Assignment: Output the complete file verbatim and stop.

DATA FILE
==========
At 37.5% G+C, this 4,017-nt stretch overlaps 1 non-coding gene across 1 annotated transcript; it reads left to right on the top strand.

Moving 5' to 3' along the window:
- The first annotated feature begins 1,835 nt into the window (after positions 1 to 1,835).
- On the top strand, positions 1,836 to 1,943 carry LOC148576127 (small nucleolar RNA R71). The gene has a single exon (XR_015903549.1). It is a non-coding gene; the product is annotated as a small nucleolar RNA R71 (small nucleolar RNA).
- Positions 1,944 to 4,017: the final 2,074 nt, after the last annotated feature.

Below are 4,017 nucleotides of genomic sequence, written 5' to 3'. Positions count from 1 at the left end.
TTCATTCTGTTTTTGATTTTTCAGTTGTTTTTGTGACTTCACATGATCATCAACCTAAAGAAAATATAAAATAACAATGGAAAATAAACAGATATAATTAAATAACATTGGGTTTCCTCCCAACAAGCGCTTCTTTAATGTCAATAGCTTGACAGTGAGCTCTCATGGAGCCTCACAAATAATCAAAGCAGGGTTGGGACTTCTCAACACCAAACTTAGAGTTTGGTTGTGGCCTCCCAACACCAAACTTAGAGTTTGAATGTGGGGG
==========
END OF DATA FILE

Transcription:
At 37.5% G+C, this 4,017-nt stretch overlaps 1 non-coding gene across 1 annotated transcript; it reads left to right on the top strand.

Moving 5' to 3' along the window:
- The first annotated feature begins 1,835 nt into the window (after positions 1 to 1,835).
- On the top strand, positions 1,836 to 1,943 carry LOC148576127 (small nucleolar RNA R71). The gene has a single exon (XR_015903549.1). It is a non-coding gene; the product is annotated as a small nucleolar RNA R71 (small nucleolar RNA).
- Positions 1,944 to 4,017: the final 2,074 nt, after the last annotated feature.

Below are 4,017 nucleotides of genomic sequence, written 5' to 3'. Positions count from 1 at the left end.
TTCATTCTGTTTTTGATTTTTCAGTTGTTTTTGTGACTTCACATGATCATCAACCTAAAGAAAATATAAAATAACAATGGAAAATAAACAGATATAATTAAATAACATTGGGTTTCCTCCCAACAAGCGCTTCTTTAATGTCAATAGCTTGACAGTGAGCTCTCATGGAGCCTCACAAATAATCAAAGCAGGGTTGGGACTTCTCAACACCAAACTTAGAGTTTGGTTGTGGCCTCCCAACACCAAACTTAGAGTTTGAATGTGGGGG